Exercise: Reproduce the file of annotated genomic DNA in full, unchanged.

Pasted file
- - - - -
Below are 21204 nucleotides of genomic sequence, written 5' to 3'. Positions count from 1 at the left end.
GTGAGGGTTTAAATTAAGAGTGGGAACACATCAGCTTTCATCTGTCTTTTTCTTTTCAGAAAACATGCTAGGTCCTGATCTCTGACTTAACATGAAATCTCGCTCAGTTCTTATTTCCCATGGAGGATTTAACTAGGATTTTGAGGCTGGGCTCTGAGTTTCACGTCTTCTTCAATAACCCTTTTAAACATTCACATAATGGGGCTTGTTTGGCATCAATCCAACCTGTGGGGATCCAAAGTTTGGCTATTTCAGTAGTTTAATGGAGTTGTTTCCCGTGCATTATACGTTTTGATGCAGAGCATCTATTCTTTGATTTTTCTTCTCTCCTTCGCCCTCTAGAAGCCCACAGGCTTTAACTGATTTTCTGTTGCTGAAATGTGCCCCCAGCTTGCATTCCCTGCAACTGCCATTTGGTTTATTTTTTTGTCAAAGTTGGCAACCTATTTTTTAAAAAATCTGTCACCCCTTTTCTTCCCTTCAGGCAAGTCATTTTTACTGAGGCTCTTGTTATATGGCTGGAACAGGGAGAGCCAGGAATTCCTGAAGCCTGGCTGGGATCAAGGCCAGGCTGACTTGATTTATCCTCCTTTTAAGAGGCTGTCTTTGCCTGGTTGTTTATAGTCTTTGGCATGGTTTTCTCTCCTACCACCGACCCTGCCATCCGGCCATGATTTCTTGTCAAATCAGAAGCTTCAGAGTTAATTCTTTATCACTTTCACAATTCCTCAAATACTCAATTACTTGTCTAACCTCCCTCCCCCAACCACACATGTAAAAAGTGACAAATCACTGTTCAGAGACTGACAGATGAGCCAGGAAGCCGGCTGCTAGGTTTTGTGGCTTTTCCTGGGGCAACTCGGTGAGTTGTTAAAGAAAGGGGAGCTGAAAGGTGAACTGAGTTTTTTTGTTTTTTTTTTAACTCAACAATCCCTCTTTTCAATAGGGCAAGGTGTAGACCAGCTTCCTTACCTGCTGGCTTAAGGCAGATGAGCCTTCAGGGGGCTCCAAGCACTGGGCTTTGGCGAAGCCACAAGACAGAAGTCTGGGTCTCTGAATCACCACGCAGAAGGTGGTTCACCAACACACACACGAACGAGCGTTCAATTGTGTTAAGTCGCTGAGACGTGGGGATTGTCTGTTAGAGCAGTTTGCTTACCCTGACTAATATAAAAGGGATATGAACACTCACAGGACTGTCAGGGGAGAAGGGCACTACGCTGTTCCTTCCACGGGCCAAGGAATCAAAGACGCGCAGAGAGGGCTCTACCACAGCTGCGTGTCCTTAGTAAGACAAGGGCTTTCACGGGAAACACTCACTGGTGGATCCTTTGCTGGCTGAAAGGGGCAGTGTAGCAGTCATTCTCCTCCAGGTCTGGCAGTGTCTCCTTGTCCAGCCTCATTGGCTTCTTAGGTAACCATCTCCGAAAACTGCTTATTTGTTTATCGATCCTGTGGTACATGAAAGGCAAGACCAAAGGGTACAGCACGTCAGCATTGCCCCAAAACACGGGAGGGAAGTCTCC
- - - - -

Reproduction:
Below are 21204 nucleotides of genomic sequence, written 5' to 3'. Positions count from 1 at the left end.
GTGAGGGTTTAAATTAAGAGTGGGAACACATCAGCTTTCATCTGTCTTTTTCTTTTCAGAAAACATGCTAGGTCCTGATCTCTGACTTAACATGAAATCTCGCTCAGTTCTTATTTCCCATGGAGGATTTAACTAGGATTTTGAGGCTGGGCTCTGAGTTTCACGTCTTCTTCAATAACCCTTTTAAACATTCACATAATGGGGCTTGTTTGGCATCAATCCAACCTGTGGGGATCCAAAGTTTGGCTATTTCAGTAGTTTAATGGAGTTGTTTCCCGTGCATTATACGTTTTGATGCAGAGCATCTATTCTTTGATTTTTCTTCTCTCCTTCGCCCTCTAGAAGCCCACAGGCTTTAACTGATTTTCTGTTGCTGAAATGTGCCCCCAGCTTGCATTCCCTGCAACTGCCATTTGGTTTATTTTTTTGTCAAAGTTGGCAACCTATTTTTTAAAAAATCTGTCACCCCTTTTCTTCCCTTCAGGCAAGTCATTTTTACTGAGGCTCTTGTTATATGGCTGGAACAGGGAGAGCCAGGAATTCCTGAAGCCTGGCTGGGATCAAGGCCAGGCTGACTTGATTTATCCTCCTTTTAAGAGGCTGTCTTTGCCTGGTTGTTTATAGTCTTTGGCATGGTTTTCTCTCCTACCACCGACCCTGCCATCCGGCCATGATTTCTTGTCAAATCAGAAGCTTCAGAGTTAATTCTTTATCACTTTCACAATTCCTCAAATACTCAATTACTTGTCTAACCTCCCTCCCCCAACCACACATGTAAAAAGTGACAAATCACTGTTCAGAGACTGACAGATGAGCCAGGAAGCCGGCTGCTAGGTTTTGTGGCTTTTCCTGGGGCAACTCGGTGAGTTGTTAAAGAAAGGGGAGCTGAAAGGTGAACTGAGTTTTTTTGTTTTTTTTTTAACTCAACAATCCCTCTTTTCAATAGGGCAAGGTGTAGACCAGCTTCCTTACCTGCTGGCTTAAGGCAGATGAGCCTTCAGGGGGCTCCAAGCACTGGGCTTTGGCGAAGCCACAAGACAGAAGTCTGGGTCTCTGAATCACCACGCAGAAGGTGGTTCACCAACACACACACGAACGAGCGTTCAATTGTGTTAAGTCGCTGAGACGTGGGGATTGTCTGTTAGAGCAGTTTGCTTACCCTGACTAATATAAAAGGGATATGAACACTCACAGGACTGTCAGGGGAGAAGGGCACTACGCTGTTCCTTCCACGGGCCAAGGAATCAAAGACGCGCAGAGAGGGCTCTACCACAGCTGCGTGTCCTTAGTAAGACAAGGGCTTTCACGGGAAACACTCACTGGTGGATCCTTTGCTGGCTGAAAGGGGCAGTGTAGCAGTCATTCTCCTCCAGGTCTGGCAGTGTCTCCTTGTCCAGCCTCATTGGCTTCTTAGGTAACCATCTCCGAAAACTGCTTATTTGTTTATCGATCCTGTGGTACATGAAAGGCAAGACCAAAGGGTACAGCACGTCAGCATTGCCCCAAAACACGGGAGGGAAGTCTCC